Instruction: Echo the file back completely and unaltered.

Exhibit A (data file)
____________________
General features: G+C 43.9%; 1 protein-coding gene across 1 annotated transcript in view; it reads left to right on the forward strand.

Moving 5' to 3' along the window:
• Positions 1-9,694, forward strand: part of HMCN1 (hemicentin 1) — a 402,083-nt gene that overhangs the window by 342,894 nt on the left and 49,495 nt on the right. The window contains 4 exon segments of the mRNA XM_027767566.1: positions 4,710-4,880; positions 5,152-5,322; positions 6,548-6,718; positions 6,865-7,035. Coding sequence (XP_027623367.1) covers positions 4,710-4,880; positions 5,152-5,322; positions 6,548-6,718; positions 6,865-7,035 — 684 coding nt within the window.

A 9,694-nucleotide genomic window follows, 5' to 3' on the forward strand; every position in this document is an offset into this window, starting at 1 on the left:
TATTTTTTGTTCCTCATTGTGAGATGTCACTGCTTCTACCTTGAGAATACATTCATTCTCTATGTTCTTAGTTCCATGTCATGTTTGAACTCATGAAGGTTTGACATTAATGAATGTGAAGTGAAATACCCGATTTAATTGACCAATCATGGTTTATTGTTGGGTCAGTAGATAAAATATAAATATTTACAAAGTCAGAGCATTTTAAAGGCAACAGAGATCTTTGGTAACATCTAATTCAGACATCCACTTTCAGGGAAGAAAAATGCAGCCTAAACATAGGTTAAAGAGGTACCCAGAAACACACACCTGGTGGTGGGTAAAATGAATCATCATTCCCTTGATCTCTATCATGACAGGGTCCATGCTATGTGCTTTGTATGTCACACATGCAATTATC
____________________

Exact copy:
General features: G+C 43.9%; 1 protein-coding gene across 1 annotated transcript in view; it reads left to right on the forward strand.

Moving 5' to 3' along the window:
• Positions 1-9,694, forward strand: part of HMCN1 (hemicentin 1) — a 402,083-nt gene that overhangs the window by 342,894 nt on the left and 49,495 nt on the right. The window contains 4 exon segments of the mRNA XM_027767566.1: positions 4,710-4,880; positions 5,152-5,322; positions 6,548-6,718; positions 6,865-7,035. Coding sequence (XP_027623367.1) covers positions 4,710-4,880; positions 5,152-5,322; positions 6,548-6,718; positions 6,865-7,035 — 684 coding nt within the window.

A 9,694-nucleotide genomic window follows, 5' to 3' on the forward strand; every position in this document is an offset into this window, starting at 1 on the left:
TATTTTTTGTTCCTCATTGTGAGATGTCACTGCTTCTACCTTGAGAATACATTCATTCTCTATGTTCTTAGTTCCATGTCATGTTTGAACTCATGAAGGTTTGACATTAATGAATGTGAAGTGAAATACCCGATTTAATTGACCAATCATGGTTTATTGTTGGGTCAGTAGATAAAATATAAATATTTACAAAGTCAGAGCATTTTAAAGGCAACAGAGATCTTTGGTAACATCTAATTCAGACATCCACTTTCAGGGAAGAAAAATGCAGCCTAAACATAGGTTAAAGAGGTACCCAGAAACACACACCTGGTGGTGGGTAAAATGAATCATCATTCCCTTGATCTCTATCATGACAGGGTCCATGCTATGTGCTTTGTATGTCACACATGCAATTATC